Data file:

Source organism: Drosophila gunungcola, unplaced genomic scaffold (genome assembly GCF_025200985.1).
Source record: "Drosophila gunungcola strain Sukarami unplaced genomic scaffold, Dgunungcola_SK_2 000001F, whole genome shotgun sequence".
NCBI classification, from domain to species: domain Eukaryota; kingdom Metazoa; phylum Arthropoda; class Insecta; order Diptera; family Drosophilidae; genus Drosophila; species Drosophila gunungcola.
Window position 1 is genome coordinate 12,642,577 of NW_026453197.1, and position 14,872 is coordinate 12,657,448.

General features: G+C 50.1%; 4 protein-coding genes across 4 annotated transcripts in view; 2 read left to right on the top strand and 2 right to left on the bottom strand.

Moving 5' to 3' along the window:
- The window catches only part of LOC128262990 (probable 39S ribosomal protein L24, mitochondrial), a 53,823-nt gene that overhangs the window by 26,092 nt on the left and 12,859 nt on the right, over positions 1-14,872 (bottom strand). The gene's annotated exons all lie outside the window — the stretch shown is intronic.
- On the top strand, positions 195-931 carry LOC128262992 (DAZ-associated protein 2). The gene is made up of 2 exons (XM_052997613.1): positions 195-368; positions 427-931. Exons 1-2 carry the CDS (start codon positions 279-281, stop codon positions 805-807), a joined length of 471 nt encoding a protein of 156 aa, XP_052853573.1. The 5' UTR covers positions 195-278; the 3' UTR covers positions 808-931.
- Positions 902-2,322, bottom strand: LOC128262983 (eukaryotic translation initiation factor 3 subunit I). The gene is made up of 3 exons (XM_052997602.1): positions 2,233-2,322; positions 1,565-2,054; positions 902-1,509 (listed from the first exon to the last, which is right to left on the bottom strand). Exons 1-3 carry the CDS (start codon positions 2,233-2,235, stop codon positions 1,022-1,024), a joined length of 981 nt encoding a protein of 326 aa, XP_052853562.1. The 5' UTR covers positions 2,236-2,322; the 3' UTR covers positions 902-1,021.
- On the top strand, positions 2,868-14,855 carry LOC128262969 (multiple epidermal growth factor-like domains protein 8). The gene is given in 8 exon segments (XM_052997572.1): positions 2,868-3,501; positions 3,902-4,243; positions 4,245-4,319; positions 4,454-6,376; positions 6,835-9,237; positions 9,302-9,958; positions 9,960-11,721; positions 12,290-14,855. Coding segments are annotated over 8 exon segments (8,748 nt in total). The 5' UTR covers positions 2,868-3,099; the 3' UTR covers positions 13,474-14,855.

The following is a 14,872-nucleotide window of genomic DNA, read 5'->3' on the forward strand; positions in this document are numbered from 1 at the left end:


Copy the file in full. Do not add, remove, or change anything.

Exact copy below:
Source organism: Drosophila gunungcola, unplaced genomic scaffold (genome assembly GCF_025200985.1).
Source record: "Drosophila gunungcola strain Sukarami unplaced genomic scaffold, Dgunungcola_SK_2 000001F, whole genome shotgun sequence".
NCBI classification, from domain to species: domain Eukaryota; kingdom Metazoa; phylum Arthropoda; class Insecta; order Diptera; family Drosophilidae; genus Drosophila; species Drosophila gunungcola.
Window position 1 is genome coordinate 12,642,577 of NW_026453197.1, and position 14,872 is coordinate 12,657,448.

General features: G+C 50.1%; 4 protein-coding genes across 4 annotated transcripts in view; 2 read left to right on the top strand and 2 right to left on the bottom strand.

Moving 5' to 3' along the window:
- The window catches only part of LOC128262990 (probable 39S ribosomal protein L24, mitochondrial), a 53,823-nt gene that overhangs the window by 26,092 nt on the left and 12,859 nt on the right, over positions 1-14,872 (bottom strand). The gene's annotated exons all lie outside the window — the stretch shown is intronic.
- On the top strand, positions 195-931 carry LOC128262992 (DAZ-associated protein 2). The gene is made up of 2 exons (XM_052997613.1): positions 195-368; positions 427-931. Exons 1-2 carry the CDS (start codon positions 279-281, stop codon positions 805-807), a joined length of 471 nt encoding a protein of 156 aa, XP_052853573.1. The 5' UTR covers positions 195-278; the 3' UTR covers positions 808-931.
- Positions 902-2,322, bottom strand: LOC128262983 (eukaryotic translation initiation factor 3 subunit I). The gene is made up of 3 exons (XM_052997602.1): positions 2,233-2,322; positions 1,565-2,054; positions 902-1,509 (listed from the first exon to the last, which is right to left on the bottom strand). Exons 1-3 carry the CDS (start codon positions 2,233-2,235, stop codon positions 1,022-1,024), a joined length of 981 nt encoding a protein of 326 aa, XP_052853562.1. The 5' UTR covers positions 2,236-2,322; the 3' UTR covers positions 902-1,021.
- On the top strand, positions 2,868-14,855 carry LOC128262969 (multiple epidermal growth factor-like domains protein 8). The gene is given in 8 exon segments (XM_052997572.1): positions 2,868-3,501; positions 3,902-4,243; positions 4,245-4,319; positions 4,454-6,376; positions 6,835-9,237; positions 9,302-9,958; positions 9,960-11,721; positions 12,290-14,855. Coding segments are annotated over 8 exon segments (8,748 nt in total). The 5' UTR covers positions 2,868-3,099; the 3' UTR covers positions 13,474-14,855.

The following is a 14,872-nucleotide window of genomic DNA, read 5'->3' on the forward strand; positions in this document are numbered from 1 at the left end: